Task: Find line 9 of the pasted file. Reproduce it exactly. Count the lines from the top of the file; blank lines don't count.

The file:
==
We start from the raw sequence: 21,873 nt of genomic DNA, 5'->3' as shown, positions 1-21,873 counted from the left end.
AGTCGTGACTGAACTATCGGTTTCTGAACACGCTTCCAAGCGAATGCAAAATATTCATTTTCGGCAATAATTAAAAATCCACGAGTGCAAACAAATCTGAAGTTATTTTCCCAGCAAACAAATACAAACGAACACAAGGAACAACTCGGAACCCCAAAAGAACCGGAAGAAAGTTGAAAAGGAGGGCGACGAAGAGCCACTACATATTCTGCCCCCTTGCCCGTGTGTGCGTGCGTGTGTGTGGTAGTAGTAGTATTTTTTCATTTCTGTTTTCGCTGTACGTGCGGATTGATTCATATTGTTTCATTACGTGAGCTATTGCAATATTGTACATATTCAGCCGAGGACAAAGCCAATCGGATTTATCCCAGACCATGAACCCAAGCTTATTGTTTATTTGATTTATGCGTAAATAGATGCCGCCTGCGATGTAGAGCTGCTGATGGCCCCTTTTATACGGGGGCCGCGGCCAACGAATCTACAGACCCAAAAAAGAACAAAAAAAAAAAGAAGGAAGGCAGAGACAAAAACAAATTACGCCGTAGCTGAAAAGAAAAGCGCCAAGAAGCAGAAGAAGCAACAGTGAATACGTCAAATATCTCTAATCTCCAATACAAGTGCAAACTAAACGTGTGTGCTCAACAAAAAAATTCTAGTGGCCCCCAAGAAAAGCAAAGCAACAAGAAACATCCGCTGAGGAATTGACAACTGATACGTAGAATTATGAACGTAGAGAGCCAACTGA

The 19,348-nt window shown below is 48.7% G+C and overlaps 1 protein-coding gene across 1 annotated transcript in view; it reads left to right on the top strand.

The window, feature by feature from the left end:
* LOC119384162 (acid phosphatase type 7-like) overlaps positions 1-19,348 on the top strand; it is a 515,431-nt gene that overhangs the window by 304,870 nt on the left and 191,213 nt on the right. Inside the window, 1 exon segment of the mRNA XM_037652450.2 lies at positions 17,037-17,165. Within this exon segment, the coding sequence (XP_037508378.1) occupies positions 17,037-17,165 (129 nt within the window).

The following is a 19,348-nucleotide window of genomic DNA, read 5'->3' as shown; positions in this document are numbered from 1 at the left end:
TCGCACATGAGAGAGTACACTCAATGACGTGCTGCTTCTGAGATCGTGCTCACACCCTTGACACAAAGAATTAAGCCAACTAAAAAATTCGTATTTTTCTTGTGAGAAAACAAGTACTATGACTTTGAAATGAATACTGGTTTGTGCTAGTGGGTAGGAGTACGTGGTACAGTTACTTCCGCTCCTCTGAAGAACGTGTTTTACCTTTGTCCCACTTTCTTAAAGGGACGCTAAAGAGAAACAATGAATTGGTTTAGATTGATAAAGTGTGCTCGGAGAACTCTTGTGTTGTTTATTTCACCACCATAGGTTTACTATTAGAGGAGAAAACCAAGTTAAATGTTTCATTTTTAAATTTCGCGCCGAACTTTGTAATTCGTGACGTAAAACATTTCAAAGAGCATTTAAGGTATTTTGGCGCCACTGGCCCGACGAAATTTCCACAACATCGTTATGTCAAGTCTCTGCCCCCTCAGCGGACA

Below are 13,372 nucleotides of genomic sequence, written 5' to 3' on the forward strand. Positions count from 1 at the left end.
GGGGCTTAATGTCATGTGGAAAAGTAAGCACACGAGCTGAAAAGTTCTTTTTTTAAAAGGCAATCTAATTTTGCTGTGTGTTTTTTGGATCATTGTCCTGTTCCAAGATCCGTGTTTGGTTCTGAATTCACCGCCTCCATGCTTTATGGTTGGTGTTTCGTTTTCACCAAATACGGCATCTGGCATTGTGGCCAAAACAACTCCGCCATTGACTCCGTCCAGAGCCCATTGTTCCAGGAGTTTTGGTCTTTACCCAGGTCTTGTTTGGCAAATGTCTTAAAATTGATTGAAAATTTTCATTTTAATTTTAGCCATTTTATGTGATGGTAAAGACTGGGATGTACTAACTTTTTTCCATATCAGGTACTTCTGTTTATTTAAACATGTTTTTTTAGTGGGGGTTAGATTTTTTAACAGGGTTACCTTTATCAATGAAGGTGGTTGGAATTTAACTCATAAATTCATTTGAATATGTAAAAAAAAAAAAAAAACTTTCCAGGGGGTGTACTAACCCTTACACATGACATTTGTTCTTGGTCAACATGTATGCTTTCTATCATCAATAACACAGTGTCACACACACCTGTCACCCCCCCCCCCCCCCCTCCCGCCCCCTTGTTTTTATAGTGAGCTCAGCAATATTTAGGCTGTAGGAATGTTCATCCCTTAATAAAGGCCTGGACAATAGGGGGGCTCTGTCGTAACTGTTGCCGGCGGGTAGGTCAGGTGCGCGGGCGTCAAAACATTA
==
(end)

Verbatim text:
GGGGCTTAATGTCATGTGGAAAAGTAAGCACACGAGCTGAAAAGTTCTTTTTTTAAAAGGCAATCTAATTTTGCTGTGTGTTTTTTGGATCATTGTCCTGTTCCAAGATCCGTGTTTGGTTCTGAATTCACCGCCTCCATGCTTTATGGTTGGTGTTTCGTTTTCACCAAATACGGCATCTGGCATTGTGGCCAAAACAACTCCGCCATTGACTCCGTCCAGAGCCCATTGTTCCAGGAGTTTTGGTCTTTACCCAGGTCTTGTTTGGCAAATGTCTTAAAATTGATTGAAAATTTTCATTTTAATTTTAGCCATTTTATGTGATGGTAAAGACTGGGATGTACTAACTTTTTTCCATATCAGGTACTTCTGTTTATTTAAACATGTTTTTTTAGTGGGGGTTAGATTTTTTAACAGGGTTACCTTTATCAATGAAGGTGGTTGGAATTTAACTCATAAATTCATTTGAATATGTAAAAAAAAAAAAAAAACTTTCCAGGGGGTGTACTAACCCTTACACATGACATTTGTTCTTGGTCAACATGTATGCTTTCTATCATCAATAACACAGTGTCACACACACCTGTCACCCCCCCCCCCCCCCCTCCCGCCCCCTTGTTTTTATAGTGAGCTCAGCAATATTTAGGCTGTAGGAATGTTCATCCCTTAATAAAGGCCTGGACAATAGGGGGGCTCTGTCGTAACTGTTGCCGGCGGGTAGGTCAGGTGCGCGGGCGTCAAAACATTA